Min­istry: Root out cam­pus com­mer­cials

China Daily (Hong Kong) - - CHINA - By LI LEI lilei@chi­nadaily.com.cn

China has urged lo­cal au­thor­i­ties to carry out a “thor­ough in­spec­tion” from kinder­gartens to high schools to root out com­mer­cials and busi­ness ac­tiv­i­ties on cam­puses, ac­cord­ing to a cir­cu­lar re­leased by the Min­istry of Ed­u­ca­tion on Fri­day.

The move fol­lowed pub­lic out­cry last month over com­mer­cials printed on the red scarves worn by third-graders in Danyan­glu Pri­mary School in Heze, Shan­dong prov­ince, which the cir­cu­lar said has led to “se­ri­ous con­se­quences”.

The red scarves bear­ing com­mer­cials of a lo­cal real es­tate project were given to the stu­dents in a road safety pro­mo­tion on the af­ter­noon of Sept 25, and the school had said they did not no­tice an ad­ver­tise­ment was printed on them.

Lyu Yong­mei, the head­mas­ter, re­ceived a se­ri­ous warn­ing from the Party com­mit­tee of the city’s Eco­nomic De­vel­op­ment Zone on Satur­day.

A red scarf is a neck­er­chief worn by the Chi­nese Young Pioneers. It rep­re­sents a cor­ner of the red flag and sym­bol­izes the revo­lu­tion­ary tra­di­tion.

The min­istry has pledged zero tol­er­ance for us­ing the red scarf in trade­marks, com­mer­cials and busi­ness ac­tiv­i­ties, the cir­cu­lar said.

County-level ed­u­ca­tion bu­reaus and above should cen­sor on-cam­pus ac­tiv­i­ties, in­clud­ing the con­tent, plan and or­ga­niz­ers, and un­ap­proved ac­tiv­i­ties are pro­hib­ited from en­ter­ing schools, it said.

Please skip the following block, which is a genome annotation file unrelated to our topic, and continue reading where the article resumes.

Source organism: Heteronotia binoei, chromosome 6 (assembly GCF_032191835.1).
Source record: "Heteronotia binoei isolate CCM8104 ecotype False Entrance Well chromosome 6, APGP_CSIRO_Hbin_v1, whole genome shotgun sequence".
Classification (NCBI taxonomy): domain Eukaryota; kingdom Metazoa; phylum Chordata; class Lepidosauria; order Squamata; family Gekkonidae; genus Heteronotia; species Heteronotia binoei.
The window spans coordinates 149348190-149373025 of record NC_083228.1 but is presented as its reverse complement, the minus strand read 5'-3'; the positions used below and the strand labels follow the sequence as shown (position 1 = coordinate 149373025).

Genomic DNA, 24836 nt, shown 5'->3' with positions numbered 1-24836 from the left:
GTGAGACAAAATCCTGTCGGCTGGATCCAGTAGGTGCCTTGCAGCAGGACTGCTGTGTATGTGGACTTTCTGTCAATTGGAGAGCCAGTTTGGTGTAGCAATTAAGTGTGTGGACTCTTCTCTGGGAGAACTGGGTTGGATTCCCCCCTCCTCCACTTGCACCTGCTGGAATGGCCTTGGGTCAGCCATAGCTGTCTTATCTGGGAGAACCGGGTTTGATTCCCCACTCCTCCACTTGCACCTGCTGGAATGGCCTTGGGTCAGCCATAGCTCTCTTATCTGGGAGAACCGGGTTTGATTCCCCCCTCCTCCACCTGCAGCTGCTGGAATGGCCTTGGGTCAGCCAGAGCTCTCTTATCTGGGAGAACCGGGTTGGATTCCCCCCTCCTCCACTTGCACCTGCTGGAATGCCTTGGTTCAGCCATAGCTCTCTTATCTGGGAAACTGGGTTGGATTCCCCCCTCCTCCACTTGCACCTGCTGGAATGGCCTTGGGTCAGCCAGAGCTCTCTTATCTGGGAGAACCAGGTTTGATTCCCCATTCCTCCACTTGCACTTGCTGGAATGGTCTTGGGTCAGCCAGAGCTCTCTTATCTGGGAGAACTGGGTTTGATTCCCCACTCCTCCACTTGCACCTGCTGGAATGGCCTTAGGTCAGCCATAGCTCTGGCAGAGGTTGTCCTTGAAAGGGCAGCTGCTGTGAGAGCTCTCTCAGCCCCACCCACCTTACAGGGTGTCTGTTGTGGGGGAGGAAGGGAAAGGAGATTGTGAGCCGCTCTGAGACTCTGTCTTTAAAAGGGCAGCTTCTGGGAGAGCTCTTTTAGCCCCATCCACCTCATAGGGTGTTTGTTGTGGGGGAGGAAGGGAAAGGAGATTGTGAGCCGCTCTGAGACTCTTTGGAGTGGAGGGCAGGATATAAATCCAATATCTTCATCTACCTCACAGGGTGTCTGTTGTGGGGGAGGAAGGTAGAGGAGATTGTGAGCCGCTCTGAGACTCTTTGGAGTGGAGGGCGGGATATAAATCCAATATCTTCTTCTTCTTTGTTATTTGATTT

For ap­proved ac­tiv­i­ties, au­thor­i­ties should des­ig­nate a mon­i­tor who over­sees the whole process and re­ports any com­mer­cial at­tempts.

The cir­cu­lar stressed that such ac­tiv­i­ties should be non­profit, and shouldn’t dis­rupt teach­ing ac­tiv­i­ties or add a bur­den to teach­ers and stu­dents.

The min­istry also pledged se­vere pun­ish­ment for mis­con­duct.

In Au­gust, Shang­hai Zhen­hai In­dus­trial Limited Co, a com­pany that sells male sex prod­ucts, in­vited Sola Aoi, a Ja­pa­nese singer and for­mer adult movie ac­tress, to a ben­e­fit ac­tiv­ity in Yun­nan prov­ince, to raise money for im­pov­er­ished school­child­ren. The ac­tress wore a red scarf dur­ing the ac­tiv­ity.

The Chi­nese Young Pioneers Na­tional Work­ing Com­mis­sion strongly con­demned the com­pany for us­ing the red scarf for mar­ket­ing pur­poses.

Com­mer­cial use of red scarves has been banned in a code of prac­tice re­leased by the com­mis­sion last year.

Founded in 1949 and led by the CPC, the Chi­nese Young Pioneers is a na­tional or­ga­ni­za­tion for Chi­nese chil­dren aged 6 to 14, most of whom are pri­mary or sec­ondary school stu­dents.

Zhang Jing, a pro­fes­sor at China Women’s Uni­ver­sity, said such in­ci­dents are quite mis­lead­ing for pri­mary and sec­ondary school stu­dents over the proper use of red scarves.

“Ed­u­ca­tors should stick to the non­profit prin­ci­ple when car­ry­ing out ac­tiv­i­ties on cam­pus and make sure they do not vi­o­late ex­ist­ing rules,” she said.

The pro­fes­sor noted that lo­cal au­thor­i­ties should pro­vide schools with enough fund­ing, which helps to pre­vent com­mer­cial­iz­ing such ac­tiv­i­ties. She also sug­gested that the pro­duc­tion of items in­clud­ing na­tional flags, em­blems and red scarves be al­lowed only in des­ig­nated fac­to­ries.

Ed­u­ca­tors should stick to the non­profit prin­ci­ple when car­ry­ing out ac­tiv­i­ties on cam­pus and make sure they do not vi­o­late ex­ist­ing rules.” Zhang Jing, pro­fes­sor at China Women’s Uni­ver­sity

Newspapers in English

Newspapers from China

© PressReader. All rights reserved.